Ellen in Pieces traces a heart dented by experience

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      Ellen in Pieces
      By Caroline Adderson. HarperCollins, 315 pp, softcover

      A splendid novel. Earthy, funny, complex, striking with its prismatic form, and wholly absorbing, Ellen in Pieces showcases Caroline Adderson’s mastery of language, tone, and storytelling as she turns her empathetic gaze to a messy, cut-short life of contradictions, missteps, and deeply felt fulfillment.

      Ellen McGinty has been separated from silver-tongued playwright Larry Silver (and his mother, “an odious person, yet charmingly stuffed with Yiddish bons mots”) for 20 years as the story opens. A publicist living in North Vancouver, she’s a former Cordova Island hippie who one day discovered that Larry (an Angeleno now) had been “out sowing his wild oats, which he kept in a little bag between his legs”. At best, her bonds with her two daughters are tangled. (One’s fled Montreal after rehab, the other is a newly pregnant university student.)

      In the present, Ellen is scraping by. She avoids her angry sister and unforgiving father, has modest hopes for her furious children, and measures the strength of a middle-aged heart that’s “all dented and bruised to mush”. (As for the whys, Adderson artfully fills in those surprising blanks.)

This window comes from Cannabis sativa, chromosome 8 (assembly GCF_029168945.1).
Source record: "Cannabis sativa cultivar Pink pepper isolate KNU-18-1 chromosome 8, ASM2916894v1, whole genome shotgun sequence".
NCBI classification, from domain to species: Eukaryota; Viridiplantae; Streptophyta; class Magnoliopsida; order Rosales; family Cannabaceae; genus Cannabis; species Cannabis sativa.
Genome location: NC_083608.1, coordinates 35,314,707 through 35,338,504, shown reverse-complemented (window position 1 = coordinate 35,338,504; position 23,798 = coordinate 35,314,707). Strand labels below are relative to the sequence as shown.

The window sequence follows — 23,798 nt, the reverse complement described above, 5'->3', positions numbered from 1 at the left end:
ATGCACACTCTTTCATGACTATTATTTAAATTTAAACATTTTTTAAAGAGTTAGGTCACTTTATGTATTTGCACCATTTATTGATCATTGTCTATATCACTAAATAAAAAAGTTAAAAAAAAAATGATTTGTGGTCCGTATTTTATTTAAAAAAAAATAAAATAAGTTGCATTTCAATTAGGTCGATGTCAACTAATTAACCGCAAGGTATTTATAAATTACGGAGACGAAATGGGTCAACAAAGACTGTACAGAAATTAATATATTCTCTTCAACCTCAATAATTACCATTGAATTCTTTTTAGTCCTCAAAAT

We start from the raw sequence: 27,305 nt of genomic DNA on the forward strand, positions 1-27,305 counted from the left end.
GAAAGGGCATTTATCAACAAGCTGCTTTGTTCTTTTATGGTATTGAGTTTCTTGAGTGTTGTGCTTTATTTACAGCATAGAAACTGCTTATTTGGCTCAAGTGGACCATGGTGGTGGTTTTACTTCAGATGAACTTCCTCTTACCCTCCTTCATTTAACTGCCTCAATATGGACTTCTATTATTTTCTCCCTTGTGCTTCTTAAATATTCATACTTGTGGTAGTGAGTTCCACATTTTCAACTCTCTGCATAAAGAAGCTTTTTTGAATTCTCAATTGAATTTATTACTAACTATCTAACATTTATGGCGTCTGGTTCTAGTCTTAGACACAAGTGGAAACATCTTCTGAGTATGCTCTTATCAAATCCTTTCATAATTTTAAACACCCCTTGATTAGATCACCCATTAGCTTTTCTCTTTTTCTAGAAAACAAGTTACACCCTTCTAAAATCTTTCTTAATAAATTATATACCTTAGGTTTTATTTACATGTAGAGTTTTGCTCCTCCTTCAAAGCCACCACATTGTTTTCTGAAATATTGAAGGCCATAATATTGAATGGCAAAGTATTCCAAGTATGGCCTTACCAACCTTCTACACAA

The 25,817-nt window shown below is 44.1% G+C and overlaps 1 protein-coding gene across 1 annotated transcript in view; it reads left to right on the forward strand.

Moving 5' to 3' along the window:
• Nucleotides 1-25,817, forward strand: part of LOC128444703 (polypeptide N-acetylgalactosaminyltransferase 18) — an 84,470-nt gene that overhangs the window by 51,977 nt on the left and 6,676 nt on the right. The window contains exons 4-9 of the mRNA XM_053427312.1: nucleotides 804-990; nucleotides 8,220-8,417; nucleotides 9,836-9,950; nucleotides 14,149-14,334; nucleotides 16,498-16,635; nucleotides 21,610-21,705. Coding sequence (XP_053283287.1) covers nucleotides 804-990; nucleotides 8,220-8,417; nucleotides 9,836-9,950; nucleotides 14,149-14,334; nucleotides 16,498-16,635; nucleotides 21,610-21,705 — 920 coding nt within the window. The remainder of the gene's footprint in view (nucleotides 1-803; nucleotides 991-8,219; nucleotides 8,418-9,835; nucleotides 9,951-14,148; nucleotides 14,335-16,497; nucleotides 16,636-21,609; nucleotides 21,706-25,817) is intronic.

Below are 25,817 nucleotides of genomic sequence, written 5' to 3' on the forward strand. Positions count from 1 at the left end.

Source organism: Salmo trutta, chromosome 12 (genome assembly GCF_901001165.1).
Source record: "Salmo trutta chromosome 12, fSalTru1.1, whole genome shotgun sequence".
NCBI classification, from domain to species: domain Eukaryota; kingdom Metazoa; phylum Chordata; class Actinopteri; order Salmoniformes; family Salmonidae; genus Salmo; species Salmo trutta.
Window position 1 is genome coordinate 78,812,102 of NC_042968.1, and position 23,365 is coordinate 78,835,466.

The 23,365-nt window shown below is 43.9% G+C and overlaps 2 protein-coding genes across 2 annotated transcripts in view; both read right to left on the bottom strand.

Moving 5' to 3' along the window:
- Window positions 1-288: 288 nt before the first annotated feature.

That iffy holding pattern changes with the arrival of Ellen’s father, thought to be suffering from Alzheimer’s. The uncomfortable reunion soon leads to revelations (as well as deaths and poignantly rendered scenes of hungry sexual love between Ellen and a representative of an unexpectedly young demographic).

      Throughout, Adderson seduces and entertains with, what else, word craft. From birth (“Ellen was, in fact, at her lowest then, the most biblically wretched creature that had ever crawled the clodded surface of the earth”) to better-late-than-never wisdom (“He blushed, and it struck Ellen again how simple the world is for people under thirty, for whom love has barely been compromised by life. Love unopened, still in its shiny package”), the novel is filigreed with phrases to both ponder and savour.

      Worried that maybe she drank too much, was a touch promiscuous, could never win a World’s #1 Mom prize, and never quite reached her full potential, Ellen is a remarkable creation because of the perfect ordinariness of her volcanic desires and flaws. And the arc of her life, as charted by Adderson, is an unadulterated pleasure to behold.